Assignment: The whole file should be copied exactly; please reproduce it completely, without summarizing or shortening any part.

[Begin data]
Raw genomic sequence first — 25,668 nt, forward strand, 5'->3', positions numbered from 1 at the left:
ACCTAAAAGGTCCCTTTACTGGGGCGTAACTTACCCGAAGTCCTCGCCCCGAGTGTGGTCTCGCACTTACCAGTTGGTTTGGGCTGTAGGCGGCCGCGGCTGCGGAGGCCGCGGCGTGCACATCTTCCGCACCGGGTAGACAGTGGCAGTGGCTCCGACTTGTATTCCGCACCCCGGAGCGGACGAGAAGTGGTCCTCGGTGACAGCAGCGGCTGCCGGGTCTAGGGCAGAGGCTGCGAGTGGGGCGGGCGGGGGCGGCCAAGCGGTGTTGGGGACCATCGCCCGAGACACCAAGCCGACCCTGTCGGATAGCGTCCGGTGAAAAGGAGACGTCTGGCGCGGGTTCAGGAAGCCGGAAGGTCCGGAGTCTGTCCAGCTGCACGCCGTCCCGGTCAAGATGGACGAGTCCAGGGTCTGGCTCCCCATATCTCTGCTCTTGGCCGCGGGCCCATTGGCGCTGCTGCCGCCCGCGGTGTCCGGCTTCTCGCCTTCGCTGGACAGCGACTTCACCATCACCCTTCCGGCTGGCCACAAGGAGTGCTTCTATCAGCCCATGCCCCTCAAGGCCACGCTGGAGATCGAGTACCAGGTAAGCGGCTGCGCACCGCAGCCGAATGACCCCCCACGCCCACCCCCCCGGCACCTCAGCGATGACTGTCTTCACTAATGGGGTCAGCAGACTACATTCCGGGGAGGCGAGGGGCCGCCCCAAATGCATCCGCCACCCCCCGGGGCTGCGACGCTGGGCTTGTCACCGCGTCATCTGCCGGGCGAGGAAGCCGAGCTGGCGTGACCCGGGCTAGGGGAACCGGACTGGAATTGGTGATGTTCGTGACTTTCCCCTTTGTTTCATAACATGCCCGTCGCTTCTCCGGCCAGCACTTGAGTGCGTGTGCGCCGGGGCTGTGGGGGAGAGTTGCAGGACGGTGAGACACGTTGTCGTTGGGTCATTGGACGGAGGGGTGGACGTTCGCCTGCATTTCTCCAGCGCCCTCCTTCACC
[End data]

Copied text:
Raw genomic sequence first — 25,668 nt, forward strand, 5'->3', positions numbered from 1 at the left:
ACCTAAAAGGTCCCTTTACTGGGGCGTAACTTACCCGAAGTCCTCGCCCCGAGTGTGGTCTCGCACTTACCAGTTGGTTTGGGCTGTAGGCGGCCGCGGCTGCGGAGGCCGCGGCGTGCACATCTTCCGCACCGGGTAGACAGTGGCAGTGGCTCCGACTTGTATTCCGCACCCCGGAGCGGACGAGAAGTGGTCCTCGGTGACAGCAGCGGCTGCCGGGTCTAGGGCAGAGGCTGCGAGTGGGGCGGGCGGGGGCGGCCAAGCGGTGTTGGGGACCATCGCCCGAGACACCAAGCCGACCCTGTCGGATAGCGTCCGGTGAAAAGGAGACGTCTGGCGCGGGTTCAGGAAGCCGGAAGGTCCGGAGTCTGTCCAGCTGCACGCCGTCCCGGTCAAGATGGACGAGTCCAGGGTCTGGCTCCCCATATCTCTGCTCTTGGCCGCGGGCCCATTGGCGCTGCTGCCGCCCGCGGTGTCCGGCTTCTCGCCTTCGCTGGACAGCGACTTCACCATCACCCTTCCGGCTGGCCACAAGGAGTGCTTCTATCAGCCCATGCCCCTCAAGGCCACGCTGGAGATCGAGTACCAGGTAAGCGGCTGCGCACCGCAGCCGAATGACCCCCCACGCCCACCCCCCCGGCACCTCAGCGATGACTGTCTTCACTAATGGGGTCAGCAGACTACATTCCGGGGAGGCGAGGGGCCGCCCCAAATGCATCCGCCACCCCCCGGGGCTGCGACGCTGGGCTTGTCACCGCGTCATCTGCCGGGCGAGGAAGCCGAGCTGGCGTGACCCGGGCTAGGGGAACCGGACTGGAATTGGTGATGTTCGTGACTTTCCCCTTTGTTTCATAACATGCCCGTCGCTTCTCCGGCCAGCACTTGAGTGCGTGTGCGCCGGGGCTGTGGGGGAGAGTTGCAGGACGGTGAGACACGTTGTCGTTGGGTCATTGGACGGAGGGGTGGACGTTCGCCTGCATTTCTCCAGCGCCCTCCTTCACC